Zoe: 43: Universe: 0


  1. Lol. I have a post draft somewhere talking about how I fall asleep reading these books to him over and over and fucking over again. Damn you, Horton Hears a Who! Why did Dr. Seuss write such long children's books?? He is laughing at us right now. That's why. He wanted to laugh at people from his grave. The end.

  2. Oh my gosh--LIZ!! As usual, I love every single thing about this post. You have me laughing from start to finish with your witty thoughts and comments. And I feel you, I really do. I am an avid reader and want my boys to be, too--but I can think of a couple of books that I want to take a shit on and then throw out the window...

  3. Deb, I feel you. I've found myself actually dreaming while reading to her and I've sort of come to realizing I'd just said something that didn't make sense. Never been so tired I hallucinated until I had Zoe.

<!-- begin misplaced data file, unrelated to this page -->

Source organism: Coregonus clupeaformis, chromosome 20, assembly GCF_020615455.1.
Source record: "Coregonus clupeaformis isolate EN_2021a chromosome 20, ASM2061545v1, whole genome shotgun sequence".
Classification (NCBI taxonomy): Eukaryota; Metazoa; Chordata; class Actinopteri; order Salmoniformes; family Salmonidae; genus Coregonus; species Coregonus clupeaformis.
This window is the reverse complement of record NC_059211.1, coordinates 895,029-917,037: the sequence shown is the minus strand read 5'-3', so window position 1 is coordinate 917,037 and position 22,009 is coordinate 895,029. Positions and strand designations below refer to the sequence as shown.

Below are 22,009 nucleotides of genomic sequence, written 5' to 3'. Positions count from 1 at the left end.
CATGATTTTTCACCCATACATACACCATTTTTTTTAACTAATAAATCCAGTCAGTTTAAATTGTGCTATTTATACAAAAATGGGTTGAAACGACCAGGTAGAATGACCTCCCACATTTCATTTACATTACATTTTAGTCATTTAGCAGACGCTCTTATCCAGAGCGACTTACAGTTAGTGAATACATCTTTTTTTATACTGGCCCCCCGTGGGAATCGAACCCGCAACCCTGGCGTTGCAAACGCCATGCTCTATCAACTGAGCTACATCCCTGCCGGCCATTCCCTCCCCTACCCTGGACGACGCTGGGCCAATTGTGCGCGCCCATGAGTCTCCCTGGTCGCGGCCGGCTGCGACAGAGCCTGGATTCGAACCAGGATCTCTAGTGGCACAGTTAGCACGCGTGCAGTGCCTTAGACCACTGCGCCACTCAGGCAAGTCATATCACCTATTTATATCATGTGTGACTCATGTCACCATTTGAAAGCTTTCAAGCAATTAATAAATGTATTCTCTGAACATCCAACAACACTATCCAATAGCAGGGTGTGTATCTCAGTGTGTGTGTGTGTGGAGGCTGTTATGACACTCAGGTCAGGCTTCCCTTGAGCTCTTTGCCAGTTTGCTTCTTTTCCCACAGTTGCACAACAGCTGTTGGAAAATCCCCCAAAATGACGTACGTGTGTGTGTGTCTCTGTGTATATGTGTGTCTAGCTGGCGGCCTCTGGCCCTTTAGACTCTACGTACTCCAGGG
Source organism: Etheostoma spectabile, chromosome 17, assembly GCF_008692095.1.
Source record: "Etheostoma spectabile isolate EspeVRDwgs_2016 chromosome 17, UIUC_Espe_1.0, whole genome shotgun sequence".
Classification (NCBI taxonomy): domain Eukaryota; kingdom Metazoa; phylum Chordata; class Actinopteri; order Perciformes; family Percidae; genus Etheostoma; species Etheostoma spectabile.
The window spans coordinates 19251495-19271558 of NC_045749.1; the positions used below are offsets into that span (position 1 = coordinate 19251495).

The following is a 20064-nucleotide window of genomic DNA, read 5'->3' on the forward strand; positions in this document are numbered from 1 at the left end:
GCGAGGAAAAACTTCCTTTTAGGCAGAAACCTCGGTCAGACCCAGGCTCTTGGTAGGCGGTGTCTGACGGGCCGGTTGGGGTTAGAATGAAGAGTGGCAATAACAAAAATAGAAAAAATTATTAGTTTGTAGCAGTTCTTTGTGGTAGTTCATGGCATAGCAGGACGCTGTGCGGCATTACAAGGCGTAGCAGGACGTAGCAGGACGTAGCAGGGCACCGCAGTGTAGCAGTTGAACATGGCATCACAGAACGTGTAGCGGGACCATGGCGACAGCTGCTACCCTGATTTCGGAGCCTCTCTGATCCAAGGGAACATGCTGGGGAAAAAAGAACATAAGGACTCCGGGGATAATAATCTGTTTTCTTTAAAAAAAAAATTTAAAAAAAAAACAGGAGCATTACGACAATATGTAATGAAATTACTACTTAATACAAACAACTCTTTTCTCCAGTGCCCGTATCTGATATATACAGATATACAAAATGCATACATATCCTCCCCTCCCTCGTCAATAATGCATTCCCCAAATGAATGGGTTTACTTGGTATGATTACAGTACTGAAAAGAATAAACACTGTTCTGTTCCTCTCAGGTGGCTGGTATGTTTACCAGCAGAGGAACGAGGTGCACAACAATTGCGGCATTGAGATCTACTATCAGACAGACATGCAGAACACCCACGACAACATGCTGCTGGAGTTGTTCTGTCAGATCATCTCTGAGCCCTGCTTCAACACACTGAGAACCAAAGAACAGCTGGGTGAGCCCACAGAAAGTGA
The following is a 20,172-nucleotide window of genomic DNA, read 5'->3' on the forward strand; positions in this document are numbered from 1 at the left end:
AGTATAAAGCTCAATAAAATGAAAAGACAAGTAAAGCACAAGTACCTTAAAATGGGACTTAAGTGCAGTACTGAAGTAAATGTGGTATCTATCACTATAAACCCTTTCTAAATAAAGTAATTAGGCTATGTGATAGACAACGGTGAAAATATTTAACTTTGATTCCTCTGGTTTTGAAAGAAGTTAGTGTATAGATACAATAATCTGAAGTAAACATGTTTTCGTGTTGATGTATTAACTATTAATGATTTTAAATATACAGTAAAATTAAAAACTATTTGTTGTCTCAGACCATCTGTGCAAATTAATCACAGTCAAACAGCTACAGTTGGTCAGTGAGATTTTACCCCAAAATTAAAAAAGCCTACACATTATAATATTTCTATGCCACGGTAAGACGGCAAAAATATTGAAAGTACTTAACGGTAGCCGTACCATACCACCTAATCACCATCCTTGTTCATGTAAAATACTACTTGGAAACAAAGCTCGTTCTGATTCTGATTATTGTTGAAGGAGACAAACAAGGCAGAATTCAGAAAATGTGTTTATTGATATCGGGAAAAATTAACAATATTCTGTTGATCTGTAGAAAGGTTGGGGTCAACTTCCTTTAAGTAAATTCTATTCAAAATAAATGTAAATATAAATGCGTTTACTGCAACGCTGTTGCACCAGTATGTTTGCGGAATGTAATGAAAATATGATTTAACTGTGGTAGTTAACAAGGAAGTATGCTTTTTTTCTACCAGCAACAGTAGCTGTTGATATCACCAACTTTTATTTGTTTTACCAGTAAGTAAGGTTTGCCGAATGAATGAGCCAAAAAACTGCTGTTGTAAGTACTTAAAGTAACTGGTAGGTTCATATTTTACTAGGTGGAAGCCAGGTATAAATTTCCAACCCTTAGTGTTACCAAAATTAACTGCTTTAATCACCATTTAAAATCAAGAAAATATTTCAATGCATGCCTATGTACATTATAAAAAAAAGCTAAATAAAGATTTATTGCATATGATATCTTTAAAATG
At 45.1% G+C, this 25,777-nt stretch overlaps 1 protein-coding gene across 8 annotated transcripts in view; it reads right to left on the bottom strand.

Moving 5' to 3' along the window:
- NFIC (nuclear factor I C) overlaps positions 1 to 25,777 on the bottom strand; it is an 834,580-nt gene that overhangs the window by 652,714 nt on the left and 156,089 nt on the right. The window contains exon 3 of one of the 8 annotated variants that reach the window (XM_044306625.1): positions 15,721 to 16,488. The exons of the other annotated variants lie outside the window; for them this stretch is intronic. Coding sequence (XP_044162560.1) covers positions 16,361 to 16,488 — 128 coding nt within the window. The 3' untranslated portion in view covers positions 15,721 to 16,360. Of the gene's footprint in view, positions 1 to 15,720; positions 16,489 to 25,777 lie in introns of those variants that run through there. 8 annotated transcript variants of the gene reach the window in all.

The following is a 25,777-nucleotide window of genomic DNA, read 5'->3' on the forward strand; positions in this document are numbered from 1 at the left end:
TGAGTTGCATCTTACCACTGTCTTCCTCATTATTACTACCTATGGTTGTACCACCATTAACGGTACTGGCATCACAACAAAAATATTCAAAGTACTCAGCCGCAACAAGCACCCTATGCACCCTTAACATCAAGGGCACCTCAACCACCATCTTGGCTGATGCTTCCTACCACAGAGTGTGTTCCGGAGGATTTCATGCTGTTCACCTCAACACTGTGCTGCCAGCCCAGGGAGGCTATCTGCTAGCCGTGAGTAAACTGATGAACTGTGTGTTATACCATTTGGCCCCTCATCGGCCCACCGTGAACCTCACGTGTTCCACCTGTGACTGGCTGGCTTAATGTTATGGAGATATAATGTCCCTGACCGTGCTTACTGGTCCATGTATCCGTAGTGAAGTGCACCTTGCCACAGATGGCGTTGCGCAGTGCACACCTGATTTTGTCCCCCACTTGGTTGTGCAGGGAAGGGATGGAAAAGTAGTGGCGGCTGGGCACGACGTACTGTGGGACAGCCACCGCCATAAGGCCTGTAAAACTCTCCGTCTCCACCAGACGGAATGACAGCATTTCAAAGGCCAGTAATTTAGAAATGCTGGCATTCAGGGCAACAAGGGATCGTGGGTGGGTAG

4. Thanks, Shay! Just a "couple"? I have some more candidates for you that can be sullied the next time either of us gets food poisoning!

  5. I am right there feeling your pain. The bane of my existence are the seek and find books. We have to find each and every thing and pretend like we've never found them before. Oh, gee I wonder where that snowflake is. Maybe it moved since the last time we read the book....

  6. I forgot about those, Ponies! Ugh, the worst.